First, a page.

Vegreville layoffs raise fears of further privatized health care, union says

More than 50 people working for a privately run health-care home in Vegreville being laid off are able to reapply for similar positions — for a lot less money, the Alberta Union of Provincial Employees says. 

52 nurses, health-care aides and cooks were sent layoff letters last month

The AUPE estimates about 100 people turned out for a rally outside the Century Park supportive living home Monday to protest the layoffs. (Supplied by AUPE)

More than 50 people being laid off from a privately run health-care home in Vegreville will be able to reapply for similar positions — for a lot less money, the Alberta Union of Provincial Employees says.

Licensed practical nurses, health-care aides and cooks will be out of their jobs by Oct. 31 at the 40-space Century Park home, operated by Optima Living.

The company sent a letter to 52 employees last month saying the decision was made after "careful deliberation," with a focus on enhancing "residents' experience at the facility."

The letter also says the change "offers the prospect of a greater return to our shareholders." 

Rod Feland, an AUPE vice-president, said the members were still negotiating a new contract with the company and likened the layoffs to an illegal lockout. 

"It's almost like residents, seniors, in this community are being held hostage by a private company that just wants to make money off of them," Feland told CBC News Monday. 

Optima Living is contracting B.C.-based Pro Vita Care Management to deliver health-care and food services at Century Park, the company said Monday. 

It means the employees may re-apply for similar positions, to be delivered by Pro Vita starting Nov. 1. 

The union estimates staff who get hired back will get $8 to $10 an hour less than what they make now. 

The AUPE said under the current collective agreement with Optima Living, the lowest salary for health-care aides is about $19.50 an hour, $26 an hour for LPNs and $22 an hour for cooks. 

Pensions and RRSP contributions will be affected, AUPE said. 

Rally to protest layoffs

About 100 people turned out to rally against the layoffs outside Century Park Monday, the union estimated.

Friends of Medicare, union members, and former NDP MLA Jessica Littlewood joined the rally with signs reading "Seniors before profits," "Stop threatening, start negotiating;" and "Quality care matters." 

Edmonton-City Centre MLA David Shepherd posted on social media, raising questions about what the government has in store for health care in Alberta. 

Ali Shivji, marketing director for Optima Living Alberta, calls the layoffs a change to the facility's organizational structure and capacity to "enhance operations and programming on site."

Optima will still take care of administration, recreation and maintenance at the facility.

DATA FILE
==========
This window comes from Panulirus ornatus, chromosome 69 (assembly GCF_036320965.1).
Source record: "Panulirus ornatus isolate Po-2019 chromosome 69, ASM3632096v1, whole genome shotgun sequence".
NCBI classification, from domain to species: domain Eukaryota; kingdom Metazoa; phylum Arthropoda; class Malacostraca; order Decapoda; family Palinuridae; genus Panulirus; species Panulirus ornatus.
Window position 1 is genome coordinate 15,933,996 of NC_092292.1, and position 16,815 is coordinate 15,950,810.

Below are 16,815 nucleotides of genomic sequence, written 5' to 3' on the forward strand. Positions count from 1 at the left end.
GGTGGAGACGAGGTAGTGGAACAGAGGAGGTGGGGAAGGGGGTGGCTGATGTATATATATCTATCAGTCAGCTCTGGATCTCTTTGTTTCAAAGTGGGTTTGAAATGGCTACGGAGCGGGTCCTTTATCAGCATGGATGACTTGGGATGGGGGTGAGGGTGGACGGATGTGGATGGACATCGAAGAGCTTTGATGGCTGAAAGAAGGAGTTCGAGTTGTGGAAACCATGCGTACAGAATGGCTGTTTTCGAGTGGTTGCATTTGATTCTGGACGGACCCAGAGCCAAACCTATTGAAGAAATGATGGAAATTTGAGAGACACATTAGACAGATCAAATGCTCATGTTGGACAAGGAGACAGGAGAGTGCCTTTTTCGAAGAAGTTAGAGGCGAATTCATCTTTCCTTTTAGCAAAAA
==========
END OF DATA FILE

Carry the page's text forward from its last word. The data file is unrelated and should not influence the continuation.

"Additional dollars from any of our facilities means that we can just further invest them in enhanced care services," Shivji said. 

For example, savings from this change could go toward other projects in Alberta, such as a facility planned for Sherwood Park in 2020. 

"We're reinvesting in the province and making sure that we engage in a way that does that." 

Feland isn't convinced the move is a reinvestment. 

"I'm afraid that this is exactly the kind of model that our government is looking forward to," he said.

"Our issue with that is, where's the transparency? Where's the accountability? Because it's private companies they don't have to open their books."

Optima is under contract to Alberta Health Services, which has not disclosed how much funding the company is getting. 

"Funds are determined based on three criteria for each facility: number of acute (complex) clients, the size of the facility (how many beds they have) and the occupancy levels," AHS said in a written statement. 

Case managers and local area leaders are on site to monitor activity and care at the site, AHS said.

The health provider said they've been told Pro Vita intends to hire back the majority of the current staff.

280 jobs lost last year

The news comes a year after the town lost a major employer when the Government of Canada's immigrant and refugee case processing centre was relocated to Edmonton.

Vegreville Mayor Tim MacPhee said Optima's decision doesn't bode well for the town. 

"The fact that we could lose 52 jobs in this community is terrible," MacPhee said Monday. "To lose even more jobs right now when we're trying to get back to some sort of normal pace in this town, it's not good." 

MacPhee said he's ready to approach Alberta Health Minister Tyler Shandro if quality of care at Century Park isn't up to par. 

Alberta's Ministry of Health did not provide comment in response to CBC News' request, instead saying AHS is overseeing the process and would be best placed to answer any questions.



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